Bob Metcalfe is another early pioneer who radically changed the networking infrastructure by inventing Ethernet, then transformed himself into an entrepreneur, creating 3Com. More recently, he has become a journalist, where he uniquely represents technology in the press.

    Ross Callon is a member of the early BBN engineering community and is currently setting the stage for the Internet's "next generations" by building the terabit router infrastructure.

    Bill Gates is the preeminent entrepreneur of the PC industry, who enabled Internet use on a mass scale through software tools that turned PCs into Internet hosts.

    Bill Joy represents the community of Berkeley innovators that built the critically important Unix workstation industry at the operating-system level; he is now setting the stage for next-generation distributed system architectures through Jini.

    Bill Schrader is an early Internet service provider (ISP) who struggled to transform an Internet infrastructure that was accessible only to the few into a thriving commercial enterprise available to the many.

    Eric Schmidt comes from the workstation and operating system community that nurtured the applications to transform the Internet into a global business tool.

    Carl Malamud represents the individualistic, application code warriors who led the way for entire industry segments like Internet data warehousing and broadcasting.

    Mike Schwartz represents the early Internet resource discovery community; he did seminal research and wrote some of the elegant code for the earliest search engines.

    Peter Deutsch, also from the Internet resource discovery community, conceptualized the universal resource locator and turned code into application with the first widespread search client and service—Archie—together with partner Alan Emtage.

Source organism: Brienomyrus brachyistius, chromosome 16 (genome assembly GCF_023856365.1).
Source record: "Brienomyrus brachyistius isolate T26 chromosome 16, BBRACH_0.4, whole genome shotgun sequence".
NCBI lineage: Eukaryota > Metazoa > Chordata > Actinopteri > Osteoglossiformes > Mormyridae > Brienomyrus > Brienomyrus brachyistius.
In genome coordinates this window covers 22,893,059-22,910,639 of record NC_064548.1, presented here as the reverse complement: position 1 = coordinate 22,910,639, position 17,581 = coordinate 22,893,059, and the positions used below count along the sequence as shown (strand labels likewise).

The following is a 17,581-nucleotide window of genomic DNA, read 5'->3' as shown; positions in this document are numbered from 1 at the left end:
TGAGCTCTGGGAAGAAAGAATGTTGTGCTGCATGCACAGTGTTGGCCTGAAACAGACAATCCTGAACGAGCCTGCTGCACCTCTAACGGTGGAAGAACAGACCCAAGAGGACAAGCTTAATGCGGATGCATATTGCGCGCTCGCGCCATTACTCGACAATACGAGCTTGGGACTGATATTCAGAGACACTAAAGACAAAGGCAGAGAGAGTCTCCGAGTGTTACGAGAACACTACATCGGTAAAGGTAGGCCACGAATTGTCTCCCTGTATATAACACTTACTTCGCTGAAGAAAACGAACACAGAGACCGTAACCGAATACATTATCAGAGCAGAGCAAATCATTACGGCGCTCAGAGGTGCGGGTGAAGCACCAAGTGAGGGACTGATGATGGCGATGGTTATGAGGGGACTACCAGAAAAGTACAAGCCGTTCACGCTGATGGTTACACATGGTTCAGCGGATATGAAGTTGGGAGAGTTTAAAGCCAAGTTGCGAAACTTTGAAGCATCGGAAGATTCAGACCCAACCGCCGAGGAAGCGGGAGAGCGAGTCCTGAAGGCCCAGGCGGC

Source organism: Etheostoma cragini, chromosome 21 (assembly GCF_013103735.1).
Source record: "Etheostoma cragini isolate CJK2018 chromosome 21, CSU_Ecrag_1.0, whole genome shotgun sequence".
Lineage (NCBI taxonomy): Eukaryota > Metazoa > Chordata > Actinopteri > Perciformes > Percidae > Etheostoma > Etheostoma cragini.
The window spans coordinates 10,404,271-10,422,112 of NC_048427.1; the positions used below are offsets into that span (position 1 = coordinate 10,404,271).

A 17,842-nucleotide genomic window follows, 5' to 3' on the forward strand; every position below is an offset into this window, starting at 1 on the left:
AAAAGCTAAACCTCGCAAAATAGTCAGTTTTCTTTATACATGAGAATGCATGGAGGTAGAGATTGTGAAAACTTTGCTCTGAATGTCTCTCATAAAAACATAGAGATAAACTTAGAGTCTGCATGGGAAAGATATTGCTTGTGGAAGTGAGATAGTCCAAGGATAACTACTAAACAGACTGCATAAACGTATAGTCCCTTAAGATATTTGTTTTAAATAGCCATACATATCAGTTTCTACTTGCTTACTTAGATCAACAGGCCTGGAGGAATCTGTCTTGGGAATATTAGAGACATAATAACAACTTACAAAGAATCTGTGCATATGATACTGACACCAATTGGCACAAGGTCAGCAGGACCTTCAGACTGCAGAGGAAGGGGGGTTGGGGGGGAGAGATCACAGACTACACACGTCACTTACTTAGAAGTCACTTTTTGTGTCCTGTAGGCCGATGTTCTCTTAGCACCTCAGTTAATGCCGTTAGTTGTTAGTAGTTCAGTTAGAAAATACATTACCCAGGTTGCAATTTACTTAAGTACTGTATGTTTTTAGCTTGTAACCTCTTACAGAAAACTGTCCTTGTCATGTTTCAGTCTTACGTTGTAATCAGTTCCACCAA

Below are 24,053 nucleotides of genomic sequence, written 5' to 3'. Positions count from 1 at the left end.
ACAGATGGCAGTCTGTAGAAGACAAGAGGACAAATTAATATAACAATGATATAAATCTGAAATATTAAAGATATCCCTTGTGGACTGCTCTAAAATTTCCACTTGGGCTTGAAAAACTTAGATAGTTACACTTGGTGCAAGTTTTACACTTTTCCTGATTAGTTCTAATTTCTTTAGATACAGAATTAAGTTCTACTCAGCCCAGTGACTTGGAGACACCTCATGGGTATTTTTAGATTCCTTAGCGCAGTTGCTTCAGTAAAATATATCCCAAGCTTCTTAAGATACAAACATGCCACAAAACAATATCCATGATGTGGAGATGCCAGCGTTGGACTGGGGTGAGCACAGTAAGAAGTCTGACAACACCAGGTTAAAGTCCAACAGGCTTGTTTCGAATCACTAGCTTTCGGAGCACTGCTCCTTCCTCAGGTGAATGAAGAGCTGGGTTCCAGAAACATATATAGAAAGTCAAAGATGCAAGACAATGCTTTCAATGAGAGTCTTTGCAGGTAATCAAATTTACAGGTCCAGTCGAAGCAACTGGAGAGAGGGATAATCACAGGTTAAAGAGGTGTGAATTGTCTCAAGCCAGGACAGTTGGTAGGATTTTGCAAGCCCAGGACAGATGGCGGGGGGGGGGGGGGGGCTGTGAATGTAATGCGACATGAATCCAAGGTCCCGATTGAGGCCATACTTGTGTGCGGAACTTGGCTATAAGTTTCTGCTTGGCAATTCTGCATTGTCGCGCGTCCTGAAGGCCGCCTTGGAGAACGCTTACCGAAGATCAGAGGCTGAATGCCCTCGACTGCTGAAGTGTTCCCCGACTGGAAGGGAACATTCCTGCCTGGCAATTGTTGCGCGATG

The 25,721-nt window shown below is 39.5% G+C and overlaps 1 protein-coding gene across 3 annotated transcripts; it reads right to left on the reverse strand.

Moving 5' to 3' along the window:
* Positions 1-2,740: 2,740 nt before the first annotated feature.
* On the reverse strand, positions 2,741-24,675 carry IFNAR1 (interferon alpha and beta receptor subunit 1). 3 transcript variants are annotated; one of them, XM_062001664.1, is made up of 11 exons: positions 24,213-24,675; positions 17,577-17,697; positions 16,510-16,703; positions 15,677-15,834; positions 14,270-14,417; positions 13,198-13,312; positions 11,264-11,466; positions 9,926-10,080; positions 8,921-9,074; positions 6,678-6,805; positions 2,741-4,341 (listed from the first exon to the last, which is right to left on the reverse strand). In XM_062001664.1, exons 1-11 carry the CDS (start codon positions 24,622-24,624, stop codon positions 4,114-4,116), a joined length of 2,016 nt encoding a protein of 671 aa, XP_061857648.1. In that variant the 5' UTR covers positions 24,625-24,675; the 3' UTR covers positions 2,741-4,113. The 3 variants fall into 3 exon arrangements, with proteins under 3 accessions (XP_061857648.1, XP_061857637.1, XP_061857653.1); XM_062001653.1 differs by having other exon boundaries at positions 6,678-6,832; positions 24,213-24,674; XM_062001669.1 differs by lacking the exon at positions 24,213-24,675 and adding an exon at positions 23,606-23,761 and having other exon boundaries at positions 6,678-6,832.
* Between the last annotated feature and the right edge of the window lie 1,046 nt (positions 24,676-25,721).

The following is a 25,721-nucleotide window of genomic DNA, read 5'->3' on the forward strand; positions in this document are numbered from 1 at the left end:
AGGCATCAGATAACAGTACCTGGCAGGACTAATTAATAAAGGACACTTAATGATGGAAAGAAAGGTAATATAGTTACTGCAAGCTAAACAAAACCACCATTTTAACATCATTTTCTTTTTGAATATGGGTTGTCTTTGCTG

Larry Smarr represents the research community that specialized in applications development; he established the projects that led to the Internet's two most popular public applications—the Web browser and e-mail client.

    kc claffy represents the research community that analyzed the Internet's traffic flows and architecture; she developed and evangelized caching technology, and continues to conduct the ultimate Internet architectural overviews for the future.

    Dana Moore represents the researchers in laboratories and government agencies who contributed to the Internet's development in countless critical and unseen ways; this community is now becoming more public in articulating and shaping the infospheres and applications of the future.

    Richard Kilmer is one of the small-scale developers who is using code to transform an idea into tools—in this case, to help average people weave their own personal information portals for the future.

On behalf of IEEE Internet Computing, I wish to thank these 20 Internet stars. We hope you enjoy their observations and forecasts. Happy new millennium!
A.M. Rutkowski is an engineer-lawyer who is the principal consultant for NGI Associates and the director of the Center for Next Generation Internet and its annual global conference. Rutkowski is affiliated with General Magic Inc., participates on the boards of startup Internet companies and nonprofit organizations, and writes for industry publications in his spare time.